Three locations on the southside of the St. Johns River in Jacksonville will be enhanced with artist-designed intersection and crosswalks in epoxy paints or thermoplastic sheets. The locations are the intersection of San Marco Blvd and Nira Street, by the MD Anderson / Baptist Health Cancer Center in San Marco, nearby Children's Way and in front of the popular “duck pond” in the San Jose neighborhood. These vibrant street “canvases” will brighten the pedestrian and driver experience and reinforce the neighborhood identity and place.
The intersection or crosswalks must respond and complement its surroundings. Site specific themes will be generated from community engagement activities and stakeholders discussions for each location. Designs must not have written words, traffic signs or symbols that could be misleading for drivers.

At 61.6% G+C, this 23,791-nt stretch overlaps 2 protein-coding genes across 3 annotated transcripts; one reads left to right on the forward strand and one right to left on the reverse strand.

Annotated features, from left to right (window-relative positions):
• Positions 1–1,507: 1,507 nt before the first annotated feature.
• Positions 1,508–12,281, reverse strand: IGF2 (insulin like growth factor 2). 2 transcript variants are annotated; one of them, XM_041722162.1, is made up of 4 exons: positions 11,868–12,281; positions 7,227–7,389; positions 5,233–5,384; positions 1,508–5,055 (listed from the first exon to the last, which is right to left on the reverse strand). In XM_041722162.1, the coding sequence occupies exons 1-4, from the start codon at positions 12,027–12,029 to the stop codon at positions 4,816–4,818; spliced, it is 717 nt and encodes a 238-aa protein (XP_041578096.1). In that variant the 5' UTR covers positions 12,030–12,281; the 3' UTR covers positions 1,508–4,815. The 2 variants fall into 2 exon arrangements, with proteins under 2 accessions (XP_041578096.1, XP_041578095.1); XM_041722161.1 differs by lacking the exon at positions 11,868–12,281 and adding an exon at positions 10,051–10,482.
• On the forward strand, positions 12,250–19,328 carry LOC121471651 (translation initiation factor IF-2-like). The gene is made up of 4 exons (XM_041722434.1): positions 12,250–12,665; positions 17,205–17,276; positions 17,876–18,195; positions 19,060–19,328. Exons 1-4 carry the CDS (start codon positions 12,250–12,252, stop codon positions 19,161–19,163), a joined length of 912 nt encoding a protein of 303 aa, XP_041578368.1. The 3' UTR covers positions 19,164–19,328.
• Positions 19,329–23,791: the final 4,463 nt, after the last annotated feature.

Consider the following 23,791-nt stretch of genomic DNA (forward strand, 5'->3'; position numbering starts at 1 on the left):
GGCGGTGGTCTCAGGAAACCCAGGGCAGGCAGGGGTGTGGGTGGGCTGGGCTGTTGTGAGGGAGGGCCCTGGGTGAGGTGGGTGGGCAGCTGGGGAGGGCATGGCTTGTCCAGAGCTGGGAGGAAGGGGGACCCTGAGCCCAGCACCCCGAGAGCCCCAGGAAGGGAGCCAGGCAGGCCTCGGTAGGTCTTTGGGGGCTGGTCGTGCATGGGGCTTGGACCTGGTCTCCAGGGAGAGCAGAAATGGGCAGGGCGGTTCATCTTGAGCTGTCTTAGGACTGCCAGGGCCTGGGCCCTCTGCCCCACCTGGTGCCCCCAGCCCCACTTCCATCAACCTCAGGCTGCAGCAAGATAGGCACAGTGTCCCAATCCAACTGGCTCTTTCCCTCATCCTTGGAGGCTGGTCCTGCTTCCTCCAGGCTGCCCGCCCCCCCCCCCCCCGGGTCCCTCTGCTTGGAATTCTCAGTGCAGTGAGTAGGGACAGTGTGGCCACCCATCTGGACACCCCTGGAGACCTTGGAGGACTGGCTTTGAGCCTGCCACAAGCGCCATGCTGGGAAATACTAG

The City of Jacksonville will then contract with specialty firms to convert the painting or design into a digital format for cutting stencils for epoxy or thermoplastic sheets. With these technologies, the street canvas needs to be composed of large, small and even tiny areas of pure color like “paint by numbers” or a printed fabric pattern. Thermoplastic patterns can be seen on I-95 and I-10 as the red, white and blue interstate logos on the freeway lanes.
Artist Services The following activities may be required: Community Engagement Design of Crosswalk or Intersection Coordination with specialty firm until the digital version meets the artist’s vision.
Anticipated Art Project Schedule Artist Selection: November 18, 2020 Design Approved: January 2021 Installation: Winter/Spring 2021
Art Project Budget The artists will be paid $3,500 for the intersection and $1,750 for crosswalk designs.
This project is initiated by Jacksonville City Council Member LeAnna Cumber utilizing the new funds provided by the Mayor Lenny Curry and the City Council for artistic crosswalks throughout the city.
The Cultural Council of Greater Jacksonville is sponsored in part by the City of Jacksonville and by the Florida Department of State, Division of Cultural Affairs, the Florida Council on Arts and Culture, and the State of Florida.